Gerda Weissmann Klein

Gerda Weissmann Klein was born on May 8, 1924 in Bielsko, Poland. Gerda grew up with her mother, father, and older brother, Arthur before the German army invaded Poland. Her family would suffer many levels of persecution by the Nazis before being sent to a ghetto. Gerda was not in the ghetto long before she was separated from her family and it would be the last time that she would ever see them again.

Gerda traveled to several different work camps that were apart of the concentration camp system, Gross-Rosen. At the work camps, Gerda was responsible for managing the looms that would produce clothing and parachutes for the German army. As the Allied powers were advancing Gerda was led on a death march until her liberation. Gerda was liberated by a US Army Lieutenant, Kurt Klein. Kurt would eventually become her husband and they would travel to the United States.

After her liberation, Gerda wrote her acclaimed memoir, All But my Life. She would travel to schools and other public events talking about the Holocaust and her experiences. Gerda and Kurt would eventually move to Scottsdale, Arizona to be closer to family. The two founded Citizenship Counts and in 2011 Gerda received the Presidential Medal of Freedom from President Barack Obama.

Now travel back in time to experience the journey that Gerda went through during the Holocaust. Learn about the different work camps that she was at and the experience her family had when Germany invaded Poland.

Growing up in Poland

Gerda Weissmann was born on May 8, 1924 in Bielsko, Poland. Bielsko is surrounded by the Szyndzielnia Mountains. A lot of skiing and hiking can be done on these mountains throughout the year. There is also the famous castle of the Dukes of Cieszyn,…

Summer Vacation

Krynica, Poland is located in the Lesser Poland Voivodeship (southern Poland) and is considered to be one of the biggest spa towns in all of Poland. It has been known as a popular tourist attraction for the people of Poland and other Europeans to…

Invasion of Poland

Gerda’s father had suffered a mild heart attack which put him on bed rest for quite sometime to follow. (Klein, 4). Gerda’s family was dealing with the issue of her father’s heart attack, but the real concern was coming from the political tension…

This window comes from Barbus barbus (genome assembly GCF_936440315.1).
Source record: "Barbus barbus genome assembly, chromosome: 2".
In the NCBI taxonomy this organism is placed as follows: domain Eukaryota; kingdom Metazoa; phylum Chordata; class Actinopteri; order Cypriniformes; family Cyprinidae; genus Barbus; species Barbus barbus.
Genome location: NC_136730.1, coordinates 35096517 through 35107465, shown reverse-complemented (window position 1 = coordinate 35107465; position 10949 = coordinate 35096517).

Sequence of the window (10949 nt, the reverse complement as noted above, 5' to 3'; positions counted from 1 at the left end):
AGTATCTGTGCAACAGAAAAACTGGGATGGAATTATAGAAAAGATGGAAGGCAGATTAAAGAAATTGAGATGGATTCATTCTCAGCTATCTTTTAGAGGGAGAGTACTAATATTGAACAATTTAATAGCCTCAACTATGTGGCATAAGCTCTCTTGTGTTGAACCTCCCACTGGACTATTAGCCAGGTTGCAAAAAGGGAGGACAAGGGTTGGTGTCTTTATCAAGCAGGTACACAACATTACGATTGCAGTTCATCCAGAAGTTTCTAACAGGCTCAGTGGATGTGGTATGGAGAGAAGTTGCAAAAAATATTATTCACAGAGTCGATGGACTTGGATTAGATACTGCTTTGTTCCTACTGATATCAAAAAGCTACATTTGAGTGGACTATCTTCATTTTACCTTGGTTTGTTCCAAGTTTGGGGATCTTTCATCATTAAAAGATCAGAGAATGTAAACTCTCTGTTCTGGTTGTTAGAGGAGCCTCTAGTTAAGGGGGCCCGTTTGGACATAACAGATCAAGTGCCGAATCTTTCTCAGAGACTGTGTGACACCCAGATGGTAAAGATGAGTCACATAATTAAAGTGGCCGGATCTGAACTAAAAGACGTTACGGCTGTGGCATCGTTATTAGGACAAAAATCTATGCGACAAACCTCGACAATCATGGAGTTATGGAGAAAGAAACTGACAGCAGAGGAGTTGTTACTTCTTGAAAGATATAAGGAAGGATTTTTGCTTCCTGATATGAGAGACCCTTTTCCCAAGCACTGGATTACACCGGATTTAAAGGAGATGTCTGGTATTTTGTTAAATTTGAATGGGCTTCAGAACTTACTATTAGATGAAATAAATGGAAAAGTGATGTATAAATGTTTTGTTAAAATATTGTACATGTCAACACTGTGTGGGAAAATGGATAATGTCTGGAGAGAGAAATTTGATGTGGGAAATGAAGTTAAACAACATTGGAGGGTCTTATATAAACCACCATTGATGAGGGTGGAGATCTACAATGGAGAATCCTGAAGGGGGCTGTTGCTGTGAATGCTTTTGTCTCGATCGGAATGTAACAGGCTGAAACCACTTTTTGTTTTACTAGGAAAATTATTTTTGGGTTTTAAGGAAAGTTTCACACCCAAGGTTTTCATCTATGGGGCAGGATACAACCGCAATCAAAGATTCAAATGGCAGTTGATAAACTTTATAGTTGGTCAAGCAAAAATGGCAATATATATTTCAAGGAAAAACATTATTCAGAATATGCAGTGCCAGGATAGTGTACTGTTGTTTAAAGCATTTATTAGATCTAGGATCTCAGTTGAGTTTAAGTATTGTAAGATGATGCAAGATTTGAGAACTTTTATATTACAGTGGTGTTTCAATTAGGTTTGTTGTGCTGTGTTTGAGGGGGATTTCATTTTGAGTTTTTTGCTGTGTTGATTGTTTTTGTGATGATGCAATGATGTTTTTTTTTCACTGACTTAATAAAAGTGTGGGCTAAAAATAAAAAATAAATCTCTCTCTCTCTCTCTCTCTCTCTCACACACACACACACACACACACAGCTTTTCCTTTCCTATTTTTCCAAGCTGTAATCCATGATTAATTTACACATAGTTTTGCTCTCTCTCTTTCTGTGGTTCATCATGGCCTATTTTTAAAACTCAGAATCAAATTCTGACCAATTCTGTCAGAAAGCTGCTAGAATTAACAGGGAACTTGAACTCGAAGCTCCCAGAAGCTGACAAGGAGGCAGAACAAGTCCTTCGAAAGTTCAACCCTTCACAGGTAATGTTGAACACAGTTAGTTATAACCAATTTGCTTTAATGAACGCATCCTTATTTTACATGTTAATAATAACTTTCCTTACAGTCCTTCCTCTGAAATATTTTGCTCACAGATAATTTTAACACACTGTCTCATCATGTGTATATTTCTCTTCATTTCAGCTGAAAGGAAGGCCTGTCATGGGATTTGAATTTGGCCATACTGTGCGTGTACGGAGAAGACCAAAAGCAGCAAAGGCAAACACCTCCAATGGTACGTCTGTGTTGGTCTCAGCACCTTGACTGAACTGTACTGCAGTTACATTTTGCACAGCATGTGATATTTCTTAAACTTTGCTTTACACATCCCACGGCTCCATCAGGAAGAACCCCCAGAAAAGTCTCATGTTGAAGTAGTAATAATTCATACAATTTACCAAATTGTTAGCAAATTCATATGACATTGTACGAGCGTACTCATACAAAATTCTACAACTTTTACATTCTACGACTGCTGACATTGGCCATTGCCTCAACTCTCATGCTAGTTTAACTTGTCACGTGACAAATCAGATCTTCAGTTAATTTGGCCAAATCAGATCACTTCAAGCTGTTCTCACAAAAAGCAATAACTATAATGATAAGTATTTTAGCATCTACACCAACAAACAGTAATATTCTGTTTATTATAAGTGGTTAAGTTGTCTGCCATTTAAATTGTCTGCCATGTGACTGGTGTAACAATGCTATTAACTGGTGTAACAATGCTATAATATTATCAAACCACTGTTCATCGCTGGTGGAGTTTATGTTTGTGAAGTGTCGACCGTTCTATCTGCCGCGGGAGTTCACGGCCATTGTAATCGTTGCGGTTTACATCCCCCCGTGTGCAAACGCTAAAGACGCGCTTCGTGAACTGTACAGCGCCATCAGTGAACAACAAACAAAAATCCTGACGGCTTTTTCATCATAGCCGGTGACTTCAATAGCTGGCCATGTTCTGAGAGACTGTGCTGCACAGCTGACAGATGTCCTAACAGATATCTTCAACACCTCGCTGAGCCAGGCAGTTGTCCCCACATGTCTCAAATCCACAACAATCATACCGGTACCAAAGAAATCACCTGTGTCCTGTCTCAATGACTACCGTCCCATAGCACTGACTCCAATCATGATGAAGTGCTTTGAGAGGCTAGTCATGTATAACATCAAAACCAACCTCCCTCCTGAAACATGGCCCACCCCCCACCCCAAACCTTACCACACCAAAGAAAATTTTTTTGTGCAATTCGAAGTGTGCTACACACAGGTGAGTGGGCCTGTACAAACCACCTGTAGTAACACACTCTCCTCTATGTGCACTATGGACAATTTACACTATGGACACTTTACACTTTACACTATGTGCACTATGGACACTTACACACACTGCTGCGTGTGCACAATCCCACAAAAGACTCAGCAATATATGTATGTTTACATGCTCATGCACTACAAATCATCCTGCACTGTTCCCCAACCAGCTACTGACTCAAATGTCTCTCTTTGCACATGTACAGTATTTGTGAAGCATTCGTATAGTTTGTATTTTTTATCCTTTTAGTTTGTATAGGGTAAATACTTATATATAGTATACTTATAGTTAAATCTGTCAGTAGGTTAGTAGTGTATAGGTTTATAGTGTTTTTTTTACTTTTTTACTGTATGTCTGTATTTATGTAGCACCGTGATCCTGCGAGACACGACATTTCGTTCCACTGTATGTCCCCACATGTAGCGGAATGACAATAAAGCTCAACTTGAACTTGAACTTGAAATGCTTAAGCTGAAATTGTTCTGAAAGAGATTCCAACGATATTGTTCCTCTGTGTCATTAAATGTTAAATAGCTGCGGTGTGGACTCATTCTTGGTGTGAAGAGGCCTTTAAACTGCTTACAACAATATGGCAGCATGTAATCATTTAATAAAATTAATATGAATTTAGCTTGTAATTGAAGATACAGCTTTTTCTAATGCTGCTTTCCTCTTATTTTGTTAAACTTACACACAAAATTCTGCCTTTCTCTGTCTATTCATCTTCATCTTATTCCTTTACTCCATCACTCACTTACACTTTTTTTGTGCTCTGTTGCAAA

Life in a Ghetto

On April 19, 1942, Gerda’s family received orders that they would have to prepare to move to a small ghetto that was located in a remote part of the town next to the railroad terminal. (Klein, 72) Gerda and her family were able to take a small number…

Auschwitz Transit Camp

In June of 1942, everything that Gerda had known or come to love about Bielsko, Polond was gone. A couple of days before Gerda’s departure from Bielsko, her father was taken away by train to a new destination. Then Gerda and her mother left the…

Operating the Looms

In July 1942, Gerda was put on a train leaving the transit camp, Sosnowitz-Dulag, Poland, for an unknown place with no known expectations of what was to come. As the hours passed the train finally came to a stop at the train station in Bolkenhain,…

Thoughts of Suicide

In August of 1943, Gerda and some of the other girls at Bolkenhain were loaded into trucks to travel to their new destination of Merzdorf (in All But my Life, Gerda refers to the camp as Märzdorf). (Klein, 144) Gerda describes seeing the camp for the…

Sister Camp

There was no exact record detailing when Gerda was taken out of the horrendous work camp of Merzdorf and transported by truck to Landeshut. Gerda and ten other girls boarded the trucks, which drove up the mountains to their new work camp, Landeshut.…

The Spinnerei

In May of 1944, Gerda and several other girls from Landeshut were onboard the train headed for their new destination of Grünberg. Before arriving at their new destination north of Landeshut, Gerda had to change trains in another city. She describes…

Liberation

The girls marched for months across Germany with no knowledge of where they may end up by the end of it. There were questions about where they might be headed, like Auschwitz. They thought to themselves that this might be the end for them. Throughout…

Civilian Censorship Division

After being in the hospital for several months, Kurt made arrangements for Gerda to go to Munich, Germany. Germany at the time was now occupied by Allied powers (United States, England, France, and Russia) and there was a need for workers who could…

The Wedding

Kurt eventually came back for Gerda and the two traveled to Paris, France. On June 18, 1946, Gerda and Kurt Klein exchanged their vows. (Klein, 247) This came nearly a year after Gerda had been liberated in Volary and Kurt had opened the door for…

American Experience

After Kurt and Gerda got married in Paris, France, they traveled across the Atlantic Ocean for the United States. They arrived in Buffalo, New York on August 30, 1946, to start their new lives together. (Klein, 248) In several interviews, Gerda talks…

Presidential Medal of Freedom

Later in life Gerda and her husband, Kurt, decided to move to Scottsdale which is located just outside of Phoenix, Arizona to be closer to their family. Gerda continued traveling throughout the country speaking at events, high schools, and televised…